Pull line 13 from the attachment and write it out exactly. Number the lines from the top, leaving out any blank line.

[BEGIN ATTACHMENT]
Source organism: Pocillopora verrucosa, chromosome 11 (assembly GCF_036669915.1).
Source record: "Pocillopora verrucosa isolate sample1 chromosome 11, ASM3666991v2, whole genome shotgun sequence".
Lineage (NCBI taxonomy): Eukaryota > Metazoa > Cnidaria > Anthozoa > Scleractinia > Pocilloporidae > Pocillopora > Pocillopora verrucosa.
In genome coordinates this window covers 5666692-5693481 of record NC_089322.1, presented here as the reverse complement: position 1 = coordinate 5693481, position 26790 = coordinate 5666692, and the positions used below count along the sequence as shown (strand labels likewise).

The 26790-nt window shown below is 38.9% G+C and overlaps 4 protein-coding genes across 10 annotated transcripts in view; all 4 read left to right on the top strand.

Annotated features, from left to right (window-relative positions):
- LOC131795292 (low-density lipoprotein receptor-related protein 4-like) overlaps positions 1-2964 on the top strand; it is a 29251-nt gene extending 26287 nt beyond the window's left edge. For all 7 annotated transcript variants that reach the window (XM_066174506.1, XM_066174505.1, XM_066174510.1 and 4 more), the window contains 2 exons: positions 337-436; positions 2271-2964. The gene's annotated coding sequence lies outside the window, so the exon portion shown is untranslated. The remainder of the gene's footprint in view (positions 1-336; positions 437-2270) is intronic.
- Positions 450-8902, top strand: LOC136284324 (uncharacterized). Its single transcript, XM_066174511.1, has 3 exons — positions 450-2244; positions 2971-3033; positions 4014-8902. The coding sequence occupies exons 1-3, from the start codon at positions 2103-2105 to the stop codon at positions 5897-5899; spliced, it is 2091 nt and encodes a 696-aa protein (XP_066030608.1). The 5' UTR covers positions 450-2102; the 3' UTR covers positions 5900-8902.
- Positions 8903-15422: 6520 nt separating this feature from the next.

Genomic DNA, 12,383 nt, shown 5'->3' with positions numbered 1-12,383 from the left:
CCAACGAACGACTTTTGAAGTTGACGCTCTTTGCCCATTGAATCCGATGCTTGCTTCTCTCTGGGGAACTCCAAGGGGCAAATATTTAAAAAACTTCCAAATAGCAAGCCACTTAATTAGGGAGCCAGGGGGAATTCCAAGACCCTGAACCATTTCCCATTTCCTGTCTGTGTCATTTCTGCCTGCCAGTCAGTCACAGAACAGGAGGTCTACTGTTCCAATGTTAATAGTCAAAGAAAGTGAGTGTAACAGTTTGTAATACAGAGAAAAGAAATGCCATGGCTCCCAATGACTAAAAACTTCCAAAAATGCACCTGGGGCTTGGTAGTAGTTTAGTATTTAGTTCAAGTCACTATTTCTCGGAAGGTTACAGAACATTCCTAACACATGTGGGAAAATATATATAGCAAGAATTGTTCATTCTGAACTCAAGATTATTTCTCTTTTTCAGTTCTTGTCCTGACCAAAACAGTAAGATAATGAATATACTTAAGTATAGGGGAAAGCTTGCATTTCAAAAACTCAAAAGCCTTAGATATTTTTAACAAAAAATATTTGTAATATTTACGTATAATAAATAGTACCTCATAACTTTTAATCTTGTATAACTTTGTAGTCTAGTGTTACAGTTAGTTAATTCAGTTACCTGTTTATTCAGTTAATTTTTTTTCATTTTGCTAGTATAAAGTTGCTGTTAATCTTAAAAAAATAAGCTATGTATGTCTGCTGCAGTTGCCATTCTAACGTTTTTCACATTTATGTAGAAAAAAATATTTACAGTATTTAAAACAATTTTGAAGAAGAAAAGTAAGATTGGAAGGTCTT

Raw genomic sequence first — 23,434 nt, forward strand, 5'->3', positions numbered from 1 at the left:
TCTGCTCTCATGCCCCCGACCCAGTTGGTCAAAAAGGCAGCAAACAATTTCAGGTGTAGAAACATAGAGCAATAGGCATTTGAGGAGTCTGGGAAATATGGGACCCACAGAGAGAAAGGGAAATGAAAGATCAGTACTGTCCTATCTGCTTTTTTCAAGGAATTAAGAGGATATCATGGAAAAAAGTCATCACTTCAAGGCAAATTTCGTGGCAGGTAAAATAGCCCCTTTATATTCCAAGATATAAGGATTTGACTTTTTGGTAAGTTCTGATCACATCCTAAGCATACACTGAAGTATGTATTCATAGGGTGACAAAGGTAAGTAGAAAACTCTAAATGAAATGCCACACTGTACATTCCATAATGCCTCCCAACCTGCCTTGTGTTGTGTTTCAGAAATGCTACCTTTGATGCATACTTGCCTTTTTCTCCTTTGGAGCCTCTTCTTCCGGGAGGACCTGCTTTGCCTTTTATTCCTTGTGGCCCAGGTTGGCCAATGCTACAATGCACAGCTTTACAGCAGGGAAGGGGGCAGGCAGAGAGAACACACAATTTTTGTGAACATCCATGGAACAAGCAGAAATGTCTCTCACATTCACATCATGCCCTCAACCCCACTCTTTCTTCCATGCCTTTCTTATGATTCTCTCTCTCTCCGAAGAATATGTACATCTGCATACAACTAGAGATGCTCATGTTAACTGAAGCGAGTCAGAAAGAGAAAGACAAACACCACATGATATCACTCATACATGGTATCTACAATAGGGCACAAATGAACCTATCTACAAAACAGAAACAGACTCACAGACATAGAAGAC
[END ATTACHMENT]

TCTGCTCTCATGCCCCCGACCCAGTTGGTCAAAAAGGCAGCAAACAATTTCAGGTGTAGAAACATAGAGCAATAGGCATTTGAGGAGTCTGGGAAATATGGGACCCACAGAGAGAAAGGGAAATGAAAGATCAGTACTGTCCTATCTGCTTTTTTCAAGGAATTAAGAGGATATCATGGAAAAAAGTCATCACTTCAAGGCAAATTTCGTGGCAGGTAAAATAGCCCCTTTATATTCCAAGATATAAGGATTTGACTTTTTGGTAAGTTCTGATCACATCCTAAGCATACACTGAAGTATGTATTCATAGGGTGACAAAGGTAAGTAGAAAACTCTAAATGAAATGCCACACTGTACATTCCATAATGCCTCCCAACCTGCCTTGTGTTGTGTTTCAGAAATGCTACCTTTGATGCATACTTGCCTTTTTCTCCTTTGGAGCCTCTTCTTCCGGGAGGACCTGCTTTGCCTTTTATTCCTTGTGGCCCAGGTTGGCCAATGCTACAATGCACAGCTTTACAGCAGGGAAGGGGGCAGGCAGAGAGAACACACAATTTTTGTGAACATCCATGGAACAAGCAGAAATGTCTCTCACATTCACATCATGCCCTCAACCCCACTCTTTCTTCCATGCCTTTCTTATGATTCTCTCTCTCTCCGAAGAATATGTACATCTGCATACAACTAGAGATGCTCATGTTAACTGAAGCGAGTCAGAAAGAGAAAGACAAACACCACATGATATCACTCATACATGGTATCTACAATAGGGCACAAATGAACCTATCTACAAAACAGAAACAGACTCACAGACATAGAAGAC